Beckton is also the final destination of all the sewage in North London. Joseph Bazalgette, of whom I have written before, terminated his great Northern Outfall Sewer here at the largest sewage treatment plant in Victorian Europe. You're getting the true flavour of the place now, aren't you? Downwind from central London, Beckton was the perfect location for the capital's smelliest, most unpleasant industries and services. East London got heavy industry, while West London got upmarket suburbia. That sewer still slices through Beckton, now heavily disguised as a cycle path called the Greenway. Walking along the top of this ancient highway I could hear the sewage bubbling along through the pipes beneath, and I could smell it too. Brownway more like.

One of the by-products of all this heavy industry was a huge pile of industrial waste. The London Docklands Development Corporation had the waste compacted and re-contoured to form a large mound, the highest artificial hill in London. A dry ski slope was built, and so the Beckton Alps were born. This ski slope survived until 2001, at which point the centre was closed with proposals to build a giant Snowdome on the site instead. Alas, no money was ever forthcoming, so the hill now lies bleak and empty, like a concrete-flecked industrial pyramid. A zig-zag path leads up the side of the slope, now fenced off at the top, but scramble round beneath the deserted viewing platform and you can still find a route to the summit. I did, and the 360º view from the peak was quite fantastic. To the west the distant towers of Docklands, to the north Upton Park and the A13, and far to the east the Queen Elizabeth II Bridge on the M25. I bet the view looks even better in the sunshine. And to the south the estate houses of new Beckton, lapping at the foot of the hill like a sea of brown. It's always been brown round here. First mud, then gasholders, then sewage and now bricks. Some places, it seems, never quite escape their history.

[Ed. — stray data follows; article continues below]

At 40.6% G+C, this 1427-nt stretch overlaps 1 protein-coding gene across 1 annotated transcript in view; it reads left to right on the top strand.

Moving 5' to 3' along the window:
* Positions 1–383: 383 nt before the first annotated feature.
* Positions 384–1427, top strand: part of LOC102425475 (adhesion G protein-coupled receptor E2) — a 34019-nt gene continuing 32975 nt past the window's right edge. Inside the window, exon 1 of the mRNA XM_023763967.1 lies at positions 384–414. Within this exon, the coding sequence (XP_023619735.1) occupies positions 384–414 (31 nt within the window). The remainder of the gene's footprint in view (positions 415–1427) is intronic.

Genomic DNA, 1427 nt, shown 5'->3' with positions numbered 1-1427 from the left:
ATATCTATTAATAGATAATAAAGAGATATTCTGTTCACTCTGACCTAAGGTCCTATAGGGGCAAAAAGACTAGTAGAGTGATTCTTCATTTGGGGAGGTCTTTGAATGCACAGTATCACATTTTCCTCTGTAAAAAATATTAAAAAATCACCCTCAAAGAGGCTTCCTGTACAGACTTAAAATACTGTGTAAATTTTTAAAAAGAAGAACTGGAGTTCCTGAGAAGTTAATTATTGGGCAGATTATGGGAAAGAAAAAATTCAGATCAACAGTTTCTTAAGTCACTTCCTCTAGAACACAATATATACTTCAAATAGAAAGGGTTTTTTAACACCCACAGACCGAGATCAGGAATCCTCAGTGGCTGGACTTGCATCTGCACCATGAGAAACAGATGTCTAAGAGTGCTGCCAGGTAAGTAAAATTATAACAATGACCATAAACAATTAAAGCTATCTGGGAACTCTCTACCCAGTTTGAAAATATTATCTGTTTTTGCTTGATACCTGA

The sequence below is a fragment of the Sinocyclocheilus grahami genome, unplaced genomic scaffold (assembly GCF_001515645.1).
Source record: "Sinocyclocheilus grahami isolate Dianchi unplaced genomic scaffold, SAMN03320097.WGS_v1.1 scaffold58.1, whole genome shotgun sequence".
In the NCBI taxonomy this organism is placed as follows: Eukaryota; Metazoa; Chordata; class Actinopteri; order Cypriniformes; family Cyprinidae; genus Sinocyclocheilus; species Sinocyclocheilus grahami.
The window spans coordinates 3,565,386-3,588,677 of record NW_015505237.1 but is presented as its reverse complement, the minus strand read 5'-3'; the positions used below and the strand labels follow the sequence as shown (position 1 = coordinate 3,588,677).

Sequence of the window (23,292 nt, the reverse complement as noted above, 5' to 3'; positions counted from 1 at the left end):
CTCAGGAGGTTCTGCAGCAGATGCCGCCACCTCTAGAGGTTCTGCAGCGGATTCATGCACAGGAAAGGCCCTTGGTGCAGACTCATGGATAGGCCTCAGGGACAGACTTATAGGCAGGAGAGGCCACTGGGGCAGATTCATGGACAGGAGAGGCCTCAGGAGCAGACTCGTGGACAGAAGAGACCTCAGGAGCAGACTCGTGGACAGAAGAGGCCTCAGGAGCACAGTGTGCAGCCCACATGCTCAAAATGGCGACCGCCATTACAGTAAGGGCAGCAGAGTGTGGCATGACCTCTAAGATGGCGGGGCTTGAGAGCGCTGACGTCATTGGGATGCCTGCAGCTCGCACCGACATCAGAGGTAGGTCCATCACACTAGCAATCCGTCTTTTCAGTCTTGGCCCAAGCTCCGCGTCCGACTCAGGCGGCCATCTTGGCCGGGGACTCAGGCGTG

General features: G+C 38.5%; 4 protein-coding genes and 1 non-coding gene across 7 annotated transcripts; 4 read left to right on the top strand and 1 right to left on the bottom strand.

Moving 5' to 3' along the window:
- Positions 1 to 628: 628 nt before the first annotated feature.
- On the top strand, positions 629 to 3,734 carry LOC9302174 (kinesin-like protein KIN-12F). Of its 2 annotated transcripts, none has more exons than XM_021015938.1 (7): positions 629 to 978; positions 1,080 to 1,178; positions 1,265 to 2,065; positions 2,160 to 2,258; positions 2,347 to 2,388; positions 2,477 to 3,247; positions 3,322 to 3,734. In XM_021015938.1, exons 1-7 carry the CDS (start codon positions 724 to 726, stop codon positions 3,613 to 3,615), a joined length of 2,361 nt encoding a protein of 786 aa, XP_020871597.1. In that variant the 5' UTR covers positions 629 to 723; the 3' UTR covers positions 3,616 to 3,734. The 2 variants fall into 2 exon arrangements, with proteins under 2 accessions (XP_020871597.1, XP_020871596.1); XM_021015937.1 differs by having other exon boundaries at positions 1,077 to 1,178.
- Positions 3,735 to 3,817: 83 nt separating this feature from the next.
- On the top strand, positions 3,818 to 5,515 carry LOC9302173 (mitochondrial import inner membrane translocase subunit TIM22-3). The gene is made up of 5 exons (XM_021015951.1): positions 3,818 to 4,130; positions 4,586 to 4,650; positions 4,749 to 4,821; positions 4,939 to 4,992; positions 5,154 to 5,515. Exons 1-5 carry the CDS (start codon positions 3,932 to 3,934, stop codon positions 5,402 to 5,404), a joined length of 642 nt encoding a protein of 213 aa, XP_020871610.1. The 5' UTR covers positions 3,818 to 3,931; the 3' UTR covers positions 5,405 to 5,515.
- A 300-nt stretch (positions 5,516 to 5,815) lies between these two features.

Sunday, March 28, 2004

Daylight savings

You lost sixty minutes from your life this morning when the clocks went forward. Need to play catch-up? Here are ten things you could remove from your Sunday to get that hour back.

Don't read the Sunday papers: You already know what'll be in them. A report on how Tony Blair's career is finished, a well-known TV star caught in a compromising position, wild speculation about footballers and/or share prices, the same arts reviews you read elsewhere earlier in the week, details of a very special porcelain thimble collection, lots of pictures of food you'll never cook, lots of pictures of property you'll never own and lots of adverts for cars you'll never drive. Don't read the Sunday papers. Time saved: 1 hour.